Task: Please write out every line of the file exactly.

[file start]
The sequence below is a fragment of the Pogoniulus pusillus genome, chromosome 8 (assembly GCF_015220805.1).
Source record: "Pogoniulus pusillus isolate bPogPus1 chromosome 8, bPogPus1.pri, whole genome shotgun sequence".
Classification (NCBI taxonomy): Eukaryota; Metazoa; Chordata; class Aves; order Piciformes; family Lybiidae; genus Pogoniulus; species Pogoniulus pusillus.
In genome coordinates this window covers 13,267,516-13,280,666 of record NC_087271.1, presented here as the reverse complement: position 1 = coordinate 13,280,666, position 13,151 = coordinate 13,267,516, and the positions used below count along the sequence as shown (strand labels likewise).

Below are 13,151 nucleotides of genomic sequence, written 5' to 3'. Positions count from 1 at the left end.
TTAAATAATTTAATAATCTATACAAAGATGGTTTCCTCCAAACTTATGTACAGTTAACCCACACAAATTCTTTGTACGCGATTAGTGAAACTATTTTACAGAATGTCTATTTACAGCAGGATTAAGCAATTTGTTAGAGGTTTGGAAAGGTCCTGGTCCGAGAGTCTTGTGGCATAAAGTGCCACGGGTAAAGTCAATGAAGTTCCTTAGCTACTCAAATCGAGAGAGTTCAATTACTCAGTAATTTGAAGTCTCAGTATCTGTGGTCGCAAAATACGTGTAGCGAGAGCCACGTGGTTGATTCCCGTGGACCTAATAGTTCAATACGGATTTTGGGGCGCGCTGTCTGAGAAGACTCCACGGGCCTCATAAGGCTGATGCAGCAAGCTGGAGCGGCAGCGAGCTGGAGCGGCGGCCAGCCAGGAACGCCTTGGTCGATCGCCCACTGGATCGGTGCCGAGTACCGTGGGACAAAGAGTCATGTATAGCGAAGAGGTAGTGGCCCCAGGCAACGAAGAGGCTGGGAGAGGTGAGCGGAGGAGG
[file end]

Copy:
The sequence below is a fragment of the Pogoniulus pusillus genome, chromosome 8 (assembly GCF_015220805.1).
Source record: "Pogoniulus pusillus isolate bPogPus1 chromosome 8, bPogPus1.pri, whole genome shotgun sequence".
Classification (NCBI taxonomy): Eukaryota; Metazoa; Chordata; class Aves; order Piciformes; family Lybiidae; genus Pogoniulus; species Pogoniulus pusillus.
In genome coordinates this window covers 13,267,516-13,280,666 of record NC_087271.1, presented here as the reverse complement: position 1 = coordinate 13,280,666, position 13,151 = coordinate 13,267,516, and the positions used below count along the sequence as shown (strand labels likewise).

Below are 13,151 nucleotides of genomic sequence, written 5' to 3'. Positions count from 1 at the left end.
TTAAATAATTTAATAATCTATACAAAGATGGTTTCCTCCAAACTTATGTACAGTTAACCCACACAAATTCTTTGTACGCGATTAGTGAAACTATTTTACAGAATGTCTATTTACAGCAGGATTAAGCAATTTGTTAGAGGTTTGGAAAGGTCCTGGTCCGAGAGTCTTGTGGCATAAAGTGCCACGGGTAAAGTCAATGAAGTTCCTTAGCTACTCAAATCGAGAGAGTTCAATTACTCAGTAATTTGAAGTCTCAGTATCTGTGGTCGCAAAATACGTGTAGCGAGAGCCACGTGGTTGATTCCCGTGGACCTAATAGTTCAATACGGATTTTGGGGCGCGCTGTCTGAGAAGACTCCACGGGCCTCATAAGGCTGATGCAGCAAGCTGGAGCGGCAGCGAGCTGGAGCGGCGGCCAGCCAGGAACGCCTTGGTCGATCGCCCACTGGATCGGTGCCGAGTACCGTGGGACAAAGAGTCATGTATAGCGAAGAGGTAGTGGCCCCAGGCAACGAAGAGGCTGGGAGAGGTGAGCGGAGGAGG